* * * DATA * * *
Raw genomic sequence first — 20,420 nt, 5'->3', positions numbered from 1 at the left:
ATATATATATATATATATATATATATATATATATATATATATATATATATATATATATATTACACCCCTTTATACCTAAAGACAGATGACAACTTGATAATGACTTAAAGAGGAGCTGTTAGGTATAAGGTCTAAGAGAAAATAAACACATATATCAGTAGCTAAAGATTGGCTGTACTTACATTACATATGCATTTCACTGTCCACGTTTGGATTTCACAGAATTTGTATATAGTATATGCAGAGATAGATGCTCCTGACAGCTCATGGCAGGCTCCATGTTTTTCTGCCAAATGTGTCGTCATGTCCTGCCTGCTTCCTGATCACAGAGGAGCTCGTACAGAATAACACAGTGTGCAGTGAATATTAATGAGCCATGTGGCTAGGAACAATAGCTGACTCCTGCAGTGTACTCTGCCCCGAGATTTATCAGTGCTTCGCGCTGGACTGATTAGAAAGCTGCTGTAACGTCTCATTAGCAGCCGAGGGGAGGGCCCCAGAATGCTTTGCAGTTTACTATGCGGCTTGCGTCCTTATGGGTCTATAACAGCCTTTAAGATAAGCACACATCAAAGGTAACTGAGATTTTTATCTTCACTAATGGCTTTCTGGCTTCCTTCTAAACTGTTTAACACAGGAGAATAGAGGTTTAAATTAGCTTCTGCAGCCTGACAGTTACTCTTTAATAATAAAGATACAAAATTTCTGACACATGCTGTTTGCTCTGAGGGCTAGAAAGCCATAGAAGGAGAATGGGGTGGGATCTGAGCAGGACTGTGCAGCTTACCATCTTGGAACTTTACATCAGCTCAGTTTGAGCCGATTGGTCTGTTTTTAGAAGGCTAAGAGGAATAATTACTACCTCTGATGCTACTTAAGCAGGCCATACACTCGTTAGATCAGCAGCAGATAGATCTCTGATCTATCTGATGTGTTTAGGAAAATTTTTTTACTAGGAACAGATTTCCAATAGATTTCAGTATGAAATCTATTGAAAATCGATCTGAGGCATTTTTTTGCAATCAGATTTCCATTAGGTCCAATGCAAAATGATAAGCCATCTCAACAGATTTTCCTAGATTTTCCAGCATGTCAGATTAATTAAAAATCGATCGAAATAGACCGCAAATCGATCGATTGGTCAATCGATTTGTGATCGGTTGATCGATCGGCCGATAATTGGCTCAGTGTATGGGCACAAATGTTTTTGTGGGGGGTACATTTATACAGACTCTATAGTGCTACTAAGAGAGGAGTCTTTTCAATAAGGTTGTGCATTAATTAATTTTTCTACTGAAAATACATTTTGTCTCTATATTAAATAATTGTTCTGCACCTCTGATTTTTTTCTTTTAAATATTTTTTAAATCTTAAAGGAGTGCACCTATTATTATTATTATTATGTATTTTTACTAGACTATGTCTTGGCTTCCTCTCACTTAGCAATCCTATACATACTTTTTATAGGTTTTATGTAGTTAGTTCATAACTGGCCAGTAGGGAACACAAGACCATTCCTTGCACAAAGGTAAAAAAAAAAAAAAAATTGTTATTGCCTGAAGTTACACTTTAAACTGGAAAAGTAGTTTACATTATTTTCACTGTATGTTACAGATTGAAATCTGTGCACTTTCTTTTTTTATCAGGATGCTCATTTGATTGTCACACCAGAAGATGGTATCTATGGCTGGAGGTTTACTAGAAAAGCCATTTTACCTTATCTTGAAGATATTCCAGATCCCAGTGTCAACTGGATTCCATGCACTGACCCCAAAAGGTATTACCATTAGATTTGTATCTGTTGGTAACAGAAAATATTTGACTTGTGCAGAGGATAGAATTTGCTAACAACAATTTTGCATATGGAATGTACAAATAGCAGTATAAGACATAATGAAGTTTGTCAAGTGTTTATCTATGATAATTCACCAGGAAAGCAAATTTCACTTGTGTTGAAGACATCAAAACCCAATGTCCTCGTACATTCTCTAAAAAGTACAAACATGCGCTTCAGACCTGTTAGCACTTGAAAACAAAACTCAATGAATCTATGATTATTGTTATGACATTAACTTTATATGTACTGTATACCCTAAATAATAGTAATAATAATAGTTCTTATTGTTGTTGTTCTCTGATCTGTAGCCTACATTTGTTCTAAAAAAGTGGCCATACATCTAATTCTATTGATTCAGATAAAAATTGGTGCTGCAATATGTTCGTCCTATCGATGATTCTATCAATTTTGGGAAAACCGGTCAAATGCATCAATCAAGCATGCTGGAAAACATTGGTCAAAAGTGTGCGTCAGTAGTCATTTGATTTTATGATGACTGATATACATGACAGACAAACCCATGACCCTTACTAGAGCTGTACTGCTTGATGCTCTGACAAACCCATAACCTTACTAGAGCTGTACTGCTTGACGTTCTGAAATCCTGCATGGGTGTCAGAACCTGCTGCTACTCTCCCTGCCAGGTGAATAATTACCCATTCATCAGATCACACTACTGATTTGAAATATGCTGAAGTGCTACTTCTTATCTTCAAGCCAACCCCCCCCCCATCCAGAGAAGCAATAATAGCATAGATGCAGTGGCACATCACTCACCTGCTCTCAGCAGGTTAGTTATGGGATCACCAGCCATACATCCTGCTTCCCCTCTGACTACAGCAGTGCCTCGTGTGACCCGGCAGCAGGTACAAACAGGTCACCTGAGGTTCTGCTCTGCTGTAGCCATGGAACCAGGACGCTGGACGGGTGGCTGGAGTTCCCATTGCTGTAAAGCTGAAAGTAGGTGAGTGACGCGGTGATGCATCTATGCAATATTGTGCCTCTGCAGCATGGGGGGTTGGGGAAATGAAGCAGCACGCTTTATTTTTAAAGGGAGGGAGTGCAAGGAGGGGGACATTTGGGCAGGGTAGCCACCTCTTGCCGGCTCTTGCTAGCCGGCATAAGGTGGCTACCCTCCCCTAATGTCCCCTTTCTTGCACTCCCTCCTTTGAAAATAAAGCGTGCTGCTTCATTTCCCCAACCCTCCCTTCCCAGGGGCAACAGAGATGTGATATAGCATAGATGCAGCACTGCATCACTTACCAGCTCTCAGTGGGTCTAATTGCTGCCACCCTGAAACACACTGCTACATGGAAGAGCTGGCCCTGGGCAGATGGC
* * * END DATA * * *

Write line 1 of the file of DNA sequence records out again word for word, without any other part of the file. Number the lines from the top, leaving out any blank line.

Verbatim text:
Raw genomic sequence first — 20,420 nt, 5'->3', positions numbered from 1 at the left: